Woodinville is getting their grain from Omlin Farm and then bringing it directly to the distillery. Milling is done on site and they will mill through about 500 pounds of grain per day. Once they have the grist they are running a step mash that lasts about 10 hours in their 2,900 gallon stainless steel mashtun. After mashing they move the sugary wort and grains over to one of the four 3,100 gallon fermenters. Their fermentation period lasts about 4 days and gets them to roughly a 10% ABV level. Matt would not speak to the yeast strands – highly proprietary! They have a pot still and two column stills. The stills were manufactured by Koda, a German Still company. The pot still is the first point of distillation for the whiskey and sits at a capacity of 1,320 gallons. The 2nd distillation for further rectification and for achieving that higher proof is run through the 1st column still. There is a 2nd column, but that is only used for additional stripping of their vodka. Barrels are filled on site and they can fill about 7, 53 gallon barrels of whiskey per day. They fill their casks at around 110 proof.
The casks are very important to Woodinville as they are to all whiskey producers. They get their casks from Independent Stave Company in Missouri where they request very strict specifications for their oak. It must season or sit out in the elements for about 18 months and then they require the barrel to be toasted, then charred along with charring of the heads. They prefer a #4 char. They are also experimenting with their local neighbors by using wine casks as well. Matt had said with this process, they find that their whiskey is best after about 5 years. Once the casks are deemed ready for bottling, they are brought back from Quincy, Washington and bottled on-site at Woodinville Distillery.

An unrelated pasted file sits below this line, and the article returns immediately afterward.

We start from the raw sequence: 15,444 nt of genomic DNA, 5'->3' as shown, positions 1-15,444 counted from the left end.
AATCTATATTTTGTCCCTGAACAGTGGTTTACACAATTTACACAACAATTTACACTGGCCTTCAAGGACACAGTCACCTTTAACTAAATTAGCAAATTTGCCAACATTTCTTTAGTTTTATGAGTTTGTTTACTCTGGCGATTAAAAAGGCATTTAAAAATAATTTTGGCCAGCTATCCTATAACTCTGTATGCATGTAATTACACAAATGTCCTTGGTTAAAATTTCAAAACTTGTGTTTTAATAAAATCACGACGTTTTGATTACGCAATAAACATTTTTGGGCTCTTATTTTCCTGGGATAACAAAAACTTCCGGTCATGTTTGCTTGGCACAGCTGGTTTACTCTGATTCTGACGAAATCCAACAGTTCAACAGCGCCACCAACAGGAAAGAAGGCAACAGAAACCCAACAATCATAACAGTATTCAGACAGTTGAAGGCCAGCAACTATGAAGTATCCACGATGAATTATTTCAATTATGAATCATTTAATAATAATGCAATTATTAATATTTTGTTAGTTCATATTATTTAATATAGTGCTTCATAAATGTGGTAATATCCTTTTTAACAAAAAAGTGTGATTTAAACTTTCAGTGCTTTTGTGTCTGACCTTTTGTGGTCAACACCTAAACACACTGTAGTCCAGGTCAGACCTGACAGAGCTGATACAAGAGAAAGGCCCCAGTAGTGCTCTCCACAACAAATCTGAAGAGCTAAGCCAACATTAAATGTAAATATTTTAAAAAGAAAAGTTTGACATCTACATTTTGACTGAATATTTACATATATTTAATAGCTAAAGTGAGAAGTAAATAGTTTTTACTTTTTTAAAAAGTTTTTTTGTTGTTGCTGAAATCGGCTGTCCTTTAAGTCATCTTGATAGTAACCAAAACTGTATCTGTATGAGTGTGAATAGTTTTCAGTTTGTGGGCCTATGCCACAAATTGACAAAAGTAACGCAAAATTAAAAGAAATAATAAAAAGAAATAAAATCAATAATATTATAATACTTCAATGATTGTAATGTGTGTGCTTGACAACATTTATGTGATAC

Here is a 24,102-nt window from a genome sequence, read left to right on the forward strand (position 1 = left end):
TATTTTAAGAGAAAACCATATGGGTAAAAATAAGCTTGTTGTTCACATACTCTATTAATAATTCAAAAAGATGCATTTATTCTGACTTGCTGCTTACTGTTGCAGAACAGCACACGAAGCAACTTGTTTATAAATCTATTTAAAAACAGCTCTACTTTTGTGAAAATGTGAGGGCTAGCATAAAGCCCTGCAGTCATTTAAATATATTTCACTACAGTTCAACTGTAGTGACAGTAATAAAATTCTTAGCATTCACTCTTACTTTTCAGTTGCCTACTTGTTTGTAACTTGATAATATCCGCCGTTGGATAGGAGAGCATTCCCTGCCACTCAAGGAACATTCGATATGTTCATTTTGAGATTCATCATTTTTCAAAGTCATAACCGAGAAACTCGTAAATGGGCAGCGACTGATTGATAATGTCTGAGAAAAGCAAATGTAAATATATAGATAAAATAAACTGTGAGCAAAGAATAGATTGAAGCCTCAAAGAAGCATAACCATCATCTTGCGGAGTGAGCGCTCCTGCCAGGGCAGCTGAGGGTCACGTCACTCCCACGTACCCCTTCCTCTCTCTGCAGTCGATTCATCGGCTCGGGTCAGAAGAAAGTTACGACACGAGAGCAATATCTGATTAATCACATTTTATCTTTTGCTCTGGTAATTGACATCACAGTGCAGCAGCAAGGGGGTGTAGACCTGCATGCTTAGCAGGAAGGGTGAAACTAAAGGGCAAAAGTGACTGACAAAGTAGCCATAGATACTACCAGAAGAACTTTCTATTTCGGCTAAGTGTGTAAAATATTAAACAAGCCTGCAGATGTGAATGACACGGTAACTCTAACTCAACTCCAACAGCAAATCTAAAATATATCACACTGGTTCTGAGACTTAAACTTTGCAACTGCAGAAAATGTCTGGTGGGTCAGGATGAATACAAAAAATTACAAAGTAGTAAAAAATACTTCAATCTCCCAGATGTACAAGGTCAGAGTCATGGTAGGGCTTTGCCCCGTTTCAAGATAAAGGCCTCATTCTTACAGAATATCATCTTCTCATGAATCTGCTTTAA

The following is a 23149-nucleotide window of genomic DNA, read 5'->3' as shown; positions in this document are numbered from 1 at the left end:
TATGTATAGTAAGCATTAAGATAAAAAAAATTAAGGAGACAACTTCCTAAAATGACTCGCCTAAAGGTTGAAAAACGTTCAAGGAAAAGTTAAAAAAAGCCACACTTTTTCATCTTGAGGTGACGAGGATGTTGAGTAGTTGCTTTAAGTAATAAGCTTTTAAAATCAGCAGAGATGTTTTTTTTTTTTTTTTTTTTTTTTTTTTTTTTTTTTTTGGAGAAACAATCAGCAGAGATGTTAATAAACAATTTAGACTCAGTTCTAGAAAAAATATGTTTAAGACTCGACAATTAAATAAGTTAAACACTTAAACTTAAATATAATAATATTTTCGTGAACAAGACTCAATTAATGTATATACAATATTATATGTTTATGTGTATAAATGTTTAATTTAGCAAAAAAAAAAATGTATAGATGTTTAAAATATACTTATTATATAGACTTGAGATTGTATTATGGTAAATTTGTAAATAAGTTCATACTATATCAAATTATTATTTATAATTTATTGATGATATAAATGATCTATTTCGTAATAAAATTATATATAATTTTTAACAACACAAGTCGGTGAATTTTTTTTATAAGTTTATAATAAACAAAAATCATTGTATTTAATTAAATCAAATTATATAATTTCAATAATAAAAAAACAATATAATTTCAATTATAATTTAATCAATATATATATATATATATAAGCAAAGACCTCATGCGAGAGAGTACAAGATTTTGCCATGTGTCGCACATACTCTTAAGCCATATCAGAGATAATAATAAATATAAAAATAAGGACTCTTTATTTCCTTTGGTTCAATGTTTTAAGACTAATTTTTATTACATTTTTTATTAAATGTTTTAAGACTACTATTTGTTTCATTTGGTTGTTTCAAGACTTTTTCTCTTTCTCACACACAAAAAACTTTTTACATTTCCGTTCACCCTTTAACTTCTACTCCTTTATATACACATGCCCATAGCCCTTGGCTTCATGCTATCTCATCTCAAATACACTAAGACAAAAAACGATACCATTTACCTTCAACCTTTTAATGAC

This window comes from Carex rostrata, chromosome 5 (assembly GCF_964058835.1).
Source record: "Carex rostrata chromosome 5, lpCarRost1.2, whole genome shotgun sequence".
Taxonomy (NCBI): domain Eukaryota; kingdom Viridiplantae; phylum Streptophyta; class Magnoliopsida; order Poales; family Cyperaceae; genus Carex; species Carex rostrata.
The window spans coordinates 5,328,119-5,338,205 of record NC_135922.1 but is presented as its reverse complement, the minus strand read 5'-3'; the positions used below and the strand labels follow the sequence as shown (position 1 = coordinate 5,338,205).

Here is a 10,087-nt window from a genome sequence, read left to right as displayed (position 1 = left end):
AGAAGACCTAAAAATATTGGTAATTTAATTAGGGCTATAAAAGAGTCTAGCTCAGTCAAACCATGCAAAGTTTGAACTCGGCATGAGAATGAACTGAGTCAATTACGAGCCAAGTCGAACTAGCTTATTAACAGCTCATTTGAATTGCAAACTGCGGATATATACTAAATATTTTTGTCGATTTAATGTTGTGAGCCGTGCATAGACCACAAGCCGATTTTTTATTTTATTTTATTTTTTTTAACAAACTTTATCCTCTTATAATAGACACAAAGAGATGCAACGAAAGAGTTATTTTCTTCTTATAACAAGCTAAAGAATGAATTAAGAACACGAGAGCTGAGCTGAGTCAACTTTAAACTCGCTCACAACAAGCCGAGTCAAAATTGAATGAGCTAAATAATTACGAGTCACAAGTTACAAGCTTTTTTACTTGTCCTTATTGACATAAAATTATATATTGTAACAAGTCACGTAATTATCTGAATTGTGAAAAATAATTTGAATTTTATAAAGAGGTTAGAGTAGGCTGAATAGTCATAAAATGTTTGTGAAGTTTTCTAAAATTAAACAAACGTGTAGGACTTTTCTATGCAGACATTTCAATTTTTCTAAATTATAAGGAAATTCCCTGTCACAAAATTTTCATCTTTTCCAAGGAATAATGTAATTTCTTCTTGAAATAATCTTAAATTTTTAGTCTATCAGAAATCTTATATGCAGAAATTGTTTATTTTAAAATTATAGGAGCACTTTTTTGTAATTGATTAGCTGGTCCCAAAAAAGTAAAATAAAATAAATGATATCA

Here are a few of the expressions I was able to try....
Woodinville Straight Bourbon 90 proof
5 years old @ 72% corn / 22% rye / 6% malted barley
Rich Luxardo cherries and red fruits. Chocolate and caramel followed by a burnt toast char finish.
Woodinville Straight Rye 90 proof
4 years old @ 100% Rye
This has a true Hi-C fruit punch quality. Sweet plums, cherries, a bit of spice but still this delicious fruit punch quality.
We were also fortunate enough to have visited during their Limited Release Fall Edition bottling launch. This included an Applewood Bourbon along with a cask strength bourbon and rye.
Woodinville Cask Strength Bourbon @ 122.49 proof
Holly’s Review: Light toffee, honey and nougat. The palate has a huge bite at first go but full of ripe fruit, nuts and char. A beautiful, full flavored bourbon. It holds the proof well!
Woodinville Cask Strength Rye @ 118.90 proof
Holly’s Review: This had almost a rock candy, pop rock feel with some rye spice. The palate was bright citrus with lemon, crunchy toffee and nuts. The proof held so many different and intense flavors compared to the regular 90 proof rye. We went from Hi-C fruit punch to pop rocks!
If you are interested in going down my original path with the Age Your Own Whiskey Kit the link is right there. In conclusion, all of the Woodinville products were extremely rich and full bodied with ripe red fruits and caramels. I will say that there is a consistent theme of Hi-C and Kool-Aid for me. Get out to Seattle so you can try these whiskeys for yourself!